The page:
The principal aim of this course is for you to be able to communicate fluently in Europe’s most widely spoken language, thus making you stand out from the woeful and chronic shortage of multilingual school leavers. Knowledge of German can be vital to international work in the areas of science, engineering, business and the humanities. German holds the key to a deeper understanding of where our modern world has come from and where it might be going.
Through its authors, philosophers, composers, painters and scientists, German-speaking Europe has not only been at the crossroads of history for the past 800 years, but promises to remain one of the most important world cultures for the foreseeable future.
I am aware that the step up to A Level can be a daunting one. You needn’t worry as small class sizes will mean plenty of one-to-one support. We will be building on your linguistic knowledge as well as the skills of listening, speaking, reading and writing you have gained during your GCSE studies. Some of the themes taught at AS may indeed be familiar to you and will reappear as we study various topics such as the changing state of the family (relationships and family), the digital world and youth culture (music and fashion). Coupled with advanced grammar, we will also study German festivals and traditions, art and architecture as well as Berlin’s cultural life past and present. New to this specification is the study of a German novel, play or a film at AS Level.
Our travels to date took us to Germany (2014) and Austria (2016) where we discovered much of Berlin’s and Vienna’s history, particularly the cities’ Jewish history. We followed the trails of Vienna’s most famous residents, Sigmund Freud, Gustav Klimt and Gustav Mahler whose life and works may form part of the independent research project undertaken at A2. The examinations follow a familiar pattern of listening and reading comprehension exercises followed by a translation part in which you can show off your grammatical skills. In your writing examination, you will be asked to discuss the film, play or novel we have studied. An oral exam completes the assessment process.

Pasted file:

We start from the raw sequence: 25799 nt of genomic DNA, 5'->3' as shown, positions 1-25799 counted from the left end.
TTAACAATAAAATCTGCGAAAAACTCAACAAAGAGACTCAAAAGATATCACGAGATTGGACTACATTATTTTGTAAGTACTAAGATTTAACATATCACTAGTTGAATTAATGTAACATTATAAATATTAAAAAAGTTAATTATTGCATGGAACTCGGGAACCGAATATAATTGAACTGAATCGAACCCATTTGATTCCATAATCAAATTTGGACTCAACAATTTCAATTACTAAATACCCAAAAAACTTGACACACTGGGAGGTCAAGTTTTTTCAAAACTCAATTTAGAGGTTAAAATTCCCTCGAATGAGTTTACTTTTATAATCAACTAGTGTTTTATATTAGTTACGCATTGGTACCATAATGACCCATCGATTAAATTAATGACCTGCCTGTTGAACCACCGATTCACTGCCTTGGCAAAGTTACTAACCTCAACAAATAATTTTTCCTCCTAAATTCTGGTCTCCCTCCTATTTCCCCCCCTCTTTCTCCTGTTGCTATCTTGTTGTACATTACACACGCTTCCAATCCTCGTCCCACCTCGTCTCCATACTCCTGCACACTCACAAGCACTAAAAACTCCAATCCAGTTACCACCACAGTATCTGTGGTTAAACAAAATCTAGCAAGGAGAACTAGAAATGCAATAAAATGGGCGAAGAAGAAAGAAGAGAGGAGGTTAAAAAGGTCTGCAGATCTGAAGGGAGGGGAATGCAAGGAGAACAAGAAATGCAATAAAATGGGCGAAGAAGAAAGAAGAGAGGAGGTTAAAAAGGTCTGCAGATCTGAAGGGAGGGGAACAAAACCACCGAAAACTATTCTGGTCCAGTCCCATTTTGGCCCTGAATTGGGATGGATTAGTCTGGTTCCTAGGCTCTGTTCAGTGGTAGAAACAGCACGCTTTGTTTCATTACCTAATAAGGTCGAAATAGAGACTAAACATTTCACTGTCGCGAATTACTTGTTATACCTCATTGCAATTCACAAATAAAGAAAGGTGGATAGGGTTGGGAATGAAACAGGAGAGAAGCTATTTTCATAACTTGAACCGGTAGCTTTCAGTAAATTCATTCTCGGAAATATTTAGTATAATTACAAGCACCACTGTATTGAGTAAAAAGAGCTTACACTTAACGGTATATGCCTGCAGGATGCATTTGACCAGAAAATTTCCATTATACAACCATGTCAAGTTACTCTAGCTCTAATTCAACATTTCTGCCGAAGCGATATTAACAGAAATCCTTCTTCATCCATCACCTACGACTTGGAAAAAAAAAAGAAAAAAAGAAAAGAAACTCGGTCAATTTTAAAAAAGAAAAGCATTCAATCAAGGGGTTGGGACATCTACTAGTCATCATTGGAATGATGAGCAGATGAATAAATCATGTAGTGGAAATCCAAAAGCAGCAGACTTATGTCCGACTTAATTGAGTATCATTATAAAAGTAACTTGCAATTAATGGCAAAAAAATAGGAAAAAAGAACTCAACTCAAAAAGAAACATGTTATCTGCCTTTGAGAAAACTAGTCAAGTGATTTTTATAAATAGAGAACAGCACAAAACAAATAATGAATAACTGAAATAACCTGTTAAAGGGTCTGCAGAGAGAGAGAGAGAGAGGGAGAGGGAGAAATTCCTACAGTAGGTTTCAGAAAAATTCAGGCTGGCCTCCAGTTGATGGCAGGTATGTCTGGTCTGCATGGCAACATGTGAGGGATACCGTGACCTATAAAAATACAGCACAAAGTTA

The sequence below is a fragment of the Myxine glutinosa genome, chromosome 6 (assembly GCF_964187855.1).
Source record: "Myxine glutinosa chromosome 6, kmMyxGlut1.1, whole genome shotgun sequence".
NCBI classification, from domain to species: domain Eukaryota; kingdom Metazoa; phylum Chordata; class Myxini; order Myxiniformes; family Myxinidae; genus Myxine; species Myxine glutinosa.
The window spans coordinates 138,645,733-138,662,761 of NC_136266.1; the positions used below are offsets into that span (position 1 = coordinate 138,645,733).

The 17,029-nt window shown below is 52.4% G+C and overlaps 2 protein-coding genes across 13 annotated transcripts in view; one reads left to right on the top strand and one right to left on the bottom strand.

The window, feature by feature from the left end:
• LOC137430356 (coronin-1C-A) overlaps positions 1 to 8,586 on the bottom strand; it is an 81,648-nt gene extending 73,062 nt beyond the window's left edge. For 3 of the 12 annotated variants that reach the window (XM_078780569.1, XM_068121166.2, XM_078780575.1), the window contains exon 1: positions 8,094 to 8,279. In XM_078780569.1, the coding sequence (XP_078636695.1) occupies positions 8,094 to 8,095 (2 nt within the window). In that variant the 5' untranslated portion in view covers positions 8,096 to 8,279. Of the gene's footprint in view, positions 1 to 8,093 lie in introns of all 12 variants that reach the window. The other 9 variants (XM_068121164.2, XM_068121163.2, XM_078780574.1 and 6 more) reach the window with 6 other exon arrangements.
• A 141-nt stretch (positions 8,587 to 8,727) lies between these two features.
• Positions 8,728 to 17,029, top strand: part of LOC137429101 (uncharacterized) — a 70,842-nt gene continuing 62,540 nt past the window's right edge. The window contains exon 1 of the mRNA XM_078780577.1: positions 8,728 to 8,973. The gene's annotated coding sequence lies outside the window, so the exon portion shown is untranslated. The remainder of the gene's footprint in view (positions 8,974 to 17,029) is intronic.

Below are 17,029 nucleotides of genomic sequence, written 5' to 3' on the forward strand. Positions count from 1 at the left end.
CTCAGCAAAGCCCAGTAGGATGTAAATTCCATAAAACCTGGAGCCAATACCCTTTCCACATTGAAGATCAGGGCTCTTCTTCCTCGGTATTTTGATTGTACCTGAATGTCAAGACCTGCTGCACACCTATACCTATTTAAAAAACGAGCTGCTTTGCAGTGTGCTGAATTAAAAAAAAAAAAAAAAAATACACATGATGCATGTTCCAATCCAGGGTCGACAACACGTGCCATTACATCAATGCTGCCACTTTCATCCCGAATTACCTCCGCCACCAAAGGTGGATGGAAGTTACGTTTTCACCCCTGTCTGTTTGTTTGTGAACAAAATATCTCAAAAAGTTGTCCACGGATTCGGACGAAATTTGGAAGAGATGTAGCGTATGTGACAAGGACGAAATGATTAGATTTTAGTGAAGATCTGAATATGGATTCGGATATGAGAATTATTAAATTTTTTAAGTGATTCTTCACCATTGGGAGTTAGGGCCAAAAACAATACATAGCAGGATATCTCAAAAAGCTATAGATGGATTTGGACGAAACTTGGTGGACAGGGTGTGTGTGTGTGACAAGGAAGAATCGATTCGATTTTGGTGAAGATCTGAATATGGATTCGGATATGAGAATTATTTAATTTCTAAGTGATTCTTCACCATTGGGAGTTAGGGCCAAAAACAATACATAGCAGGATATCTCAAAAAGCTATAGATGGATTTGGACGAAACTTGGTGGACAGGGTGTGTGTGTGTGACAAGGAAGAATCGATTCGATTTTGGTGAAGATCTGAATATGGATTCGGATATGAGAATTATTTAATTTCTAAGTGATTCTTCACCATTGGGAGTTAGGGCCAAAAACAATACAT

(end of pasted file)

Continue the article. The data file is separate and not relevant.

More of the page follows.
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The Academy’s general entry criteria of a minimum of five 4s at GCSE apply. Students need to have a 5 grade in German at GCSE, although this really is an absolute minimum. Critically, students should be fiercely passionate about the language, and the desire to learn how to read, speak and write it and be committed to understanding about the culture in which it has thrived and thrives now.
Universities and colleges in the UK are offering courses in the following subject areas:
Comparative literary studies
Ancient language studies
Classical Greek studies
Russian and East European studies
South Asian studies
Modern Middle Eastern studies
In a ‘global economy’, the ability to speak more than one language and knowledge of different cultures can be very useful in many different job sectors.
Examples of related careers where languages may be directly related or useful, include the following job titles:
public relations officer
The key areas of employment include:
hospitality and tourism
IT and telecommunications
marketing and publishing
media and journalism
recruitment and human resources
retail sales and customer service
transport and logistics